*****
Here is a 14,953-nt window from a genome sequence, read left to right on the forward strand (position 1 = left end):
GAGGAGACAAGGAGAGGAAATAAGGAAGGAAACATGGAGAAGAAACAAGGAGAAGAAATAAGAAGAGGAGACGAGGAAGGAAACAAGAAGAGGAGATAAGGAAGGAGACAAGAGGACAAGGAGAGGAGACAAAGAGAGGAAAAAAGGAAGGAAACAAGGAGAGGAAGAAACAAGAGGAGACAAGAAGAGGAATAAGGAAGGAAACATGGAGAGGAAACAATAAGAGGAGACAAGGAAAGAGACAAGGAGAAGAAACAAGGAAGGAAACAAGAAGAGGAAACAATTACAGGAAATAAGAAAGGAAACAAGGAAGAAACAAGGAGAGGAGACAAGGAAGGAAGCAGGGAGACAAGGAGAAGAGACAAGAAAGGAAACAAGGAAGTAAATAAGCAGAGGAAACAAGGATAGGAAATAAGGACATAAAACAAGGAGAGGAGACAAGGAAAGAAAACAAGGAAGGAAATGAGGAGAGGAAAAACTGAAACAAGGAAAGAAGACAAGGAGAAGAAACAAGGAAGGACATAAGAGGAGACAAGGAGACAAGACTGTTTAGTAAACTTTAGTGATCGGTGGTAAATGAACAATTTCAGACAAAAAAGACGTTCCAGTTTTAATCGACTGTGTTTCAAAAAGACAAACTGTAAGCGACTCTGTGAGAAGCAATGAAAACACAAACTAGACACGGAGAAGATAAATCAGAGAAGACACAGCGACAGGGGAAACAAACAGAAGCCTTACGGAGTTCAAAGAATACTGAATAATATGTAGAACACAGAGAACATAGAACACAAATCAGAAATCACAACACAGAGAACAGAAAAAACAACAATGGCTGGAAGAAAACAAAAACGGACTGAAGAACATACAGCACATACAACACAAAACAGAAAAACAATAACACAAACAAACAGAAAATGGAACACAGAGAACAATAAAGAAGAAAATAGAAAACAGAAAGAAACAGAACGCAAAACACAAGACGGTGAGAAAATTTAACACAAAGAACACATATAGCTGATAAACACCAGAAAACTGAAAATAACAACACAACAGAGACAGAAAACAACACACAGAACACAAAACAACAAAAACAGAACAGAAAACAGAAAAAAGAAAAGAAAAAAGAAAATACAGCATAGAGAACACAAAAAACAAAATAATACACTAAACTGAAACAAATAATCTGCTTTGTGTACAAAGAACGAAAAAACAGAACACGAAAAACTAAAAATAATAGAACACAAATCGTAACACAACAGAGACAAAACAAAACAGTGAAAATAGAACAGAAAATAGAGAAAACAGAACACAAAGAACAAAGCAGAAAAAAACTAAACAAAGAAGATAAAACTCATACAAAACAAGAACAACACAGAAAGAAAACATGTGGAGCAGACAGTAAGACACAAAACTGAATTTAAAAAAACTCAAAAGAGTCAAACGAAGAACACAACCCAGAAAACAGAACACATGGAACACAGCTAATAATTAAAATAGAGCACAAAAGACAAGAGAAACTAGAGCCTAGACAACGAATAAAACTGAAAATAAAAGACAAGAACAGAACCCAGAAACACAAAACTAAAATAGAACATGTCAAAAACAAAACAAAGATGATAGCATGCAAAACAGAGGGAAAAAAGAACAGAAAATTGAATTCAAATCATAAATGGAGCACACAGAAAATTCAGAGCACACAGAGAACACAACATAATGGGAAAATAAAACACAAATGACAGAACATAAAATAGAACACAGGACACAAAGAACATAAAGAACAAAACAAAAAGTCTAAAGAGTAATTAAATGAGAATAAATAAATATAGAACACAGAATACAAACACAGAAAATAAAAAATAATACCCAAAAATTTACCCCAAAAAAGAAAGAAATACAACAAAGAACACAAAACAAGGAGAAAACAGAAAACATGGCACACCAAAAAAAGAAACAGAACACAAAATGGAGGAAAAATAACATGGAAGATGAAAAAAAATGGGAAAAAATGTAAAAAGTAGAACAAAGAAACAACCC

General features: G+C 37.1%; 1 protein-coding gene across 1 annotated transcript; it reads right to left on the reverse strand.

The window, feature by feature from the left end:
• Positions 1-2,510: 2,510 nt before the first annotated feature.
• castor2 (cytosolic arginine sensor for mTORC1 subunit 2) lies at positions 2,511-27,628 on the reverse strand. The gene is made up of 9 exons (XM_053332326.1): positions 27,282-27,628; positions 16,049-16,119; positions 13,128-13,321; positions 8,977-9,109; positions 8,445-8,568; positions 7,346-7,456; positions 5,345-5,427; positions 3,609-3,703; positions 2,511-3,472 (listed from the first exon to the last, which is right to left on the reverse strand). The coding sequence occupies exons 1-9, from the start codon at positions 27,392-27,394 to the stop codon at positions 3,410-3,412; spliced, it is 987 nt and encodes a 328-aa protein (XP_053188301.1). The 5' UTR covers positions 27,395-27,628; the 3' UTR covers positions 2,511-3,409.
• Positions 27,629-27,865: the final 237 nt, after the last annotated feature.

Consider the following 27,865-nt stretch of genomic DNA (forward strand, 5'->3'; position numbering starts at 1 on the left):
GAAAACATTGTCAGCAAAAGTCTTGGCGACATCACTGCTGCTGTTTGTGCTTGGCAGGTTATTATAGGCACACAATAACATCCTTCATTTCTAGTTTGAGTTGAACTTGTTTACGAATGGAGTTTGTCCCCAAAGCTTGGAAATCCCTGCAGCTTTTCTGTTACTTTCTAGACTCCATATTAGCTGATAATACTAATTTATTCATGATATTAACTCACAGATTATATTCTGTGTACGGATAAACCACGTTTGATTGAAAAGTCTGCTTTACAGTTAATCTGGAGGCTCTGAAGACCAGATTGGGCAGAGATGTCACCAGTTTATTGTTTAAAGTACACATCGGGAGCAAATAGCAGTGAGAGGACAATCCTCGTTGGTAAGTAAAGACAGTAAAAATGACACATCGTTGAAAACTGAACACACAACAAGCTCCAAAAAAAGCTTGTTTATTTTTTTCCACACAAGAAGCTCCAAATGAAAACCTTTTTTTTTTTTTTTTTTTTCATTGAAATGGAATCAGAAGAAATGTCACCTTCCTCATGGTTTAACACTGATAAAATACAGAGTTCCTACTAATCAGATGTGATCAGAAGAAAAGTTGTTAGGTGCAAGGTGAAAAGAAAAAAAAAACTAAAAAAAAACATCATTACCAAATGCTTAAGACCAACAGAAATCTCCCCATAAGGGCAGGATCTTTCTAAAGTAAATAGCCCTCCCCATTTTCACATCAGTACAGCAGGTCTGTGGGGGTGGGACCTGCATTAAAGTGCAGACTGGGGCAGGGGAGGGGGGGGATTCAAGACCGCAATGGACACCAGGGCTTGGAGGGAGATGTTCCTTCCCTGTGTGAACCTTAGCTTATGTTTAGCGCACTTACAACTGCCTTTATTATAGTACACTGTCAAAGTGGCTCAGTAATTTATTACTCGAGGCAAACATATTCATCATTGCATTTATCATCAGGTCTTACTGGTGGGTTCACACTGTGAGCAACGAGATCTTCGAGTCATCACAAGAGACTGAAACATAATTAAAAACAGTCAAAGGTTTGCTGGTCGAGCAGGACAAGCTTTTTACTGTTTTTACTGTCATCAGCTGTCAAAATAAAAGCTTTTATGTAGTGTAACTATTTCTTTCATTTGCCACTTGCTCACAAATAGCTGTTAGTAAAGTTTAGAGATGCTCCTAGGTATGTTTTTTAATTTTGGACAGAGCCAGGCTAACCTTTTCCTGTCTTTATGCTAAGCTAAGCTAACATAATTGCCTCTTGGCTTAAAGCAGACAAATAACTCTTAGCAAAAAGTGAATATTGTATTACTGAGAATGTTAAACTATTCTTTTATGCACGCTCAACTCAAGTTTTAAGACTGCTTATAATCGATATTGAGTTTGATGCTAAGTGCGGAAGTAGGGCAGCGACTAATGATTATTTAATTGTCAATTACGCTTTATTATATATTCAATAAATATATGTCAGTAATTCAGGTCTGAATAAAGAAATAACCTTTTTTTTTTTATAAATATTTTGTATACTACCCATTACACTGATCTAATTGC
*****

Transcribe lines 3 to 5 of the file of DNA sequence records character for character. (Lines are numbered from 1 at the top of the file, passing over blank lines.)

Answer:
General features: G+C 37.1%; 1 protein-coding gene across 1 annotated transcript; it reads right to left on the reverse strand.

The window, feature by feature from the left end:
• Positions 1-2,510: 2,510 nt before the first annotated feature.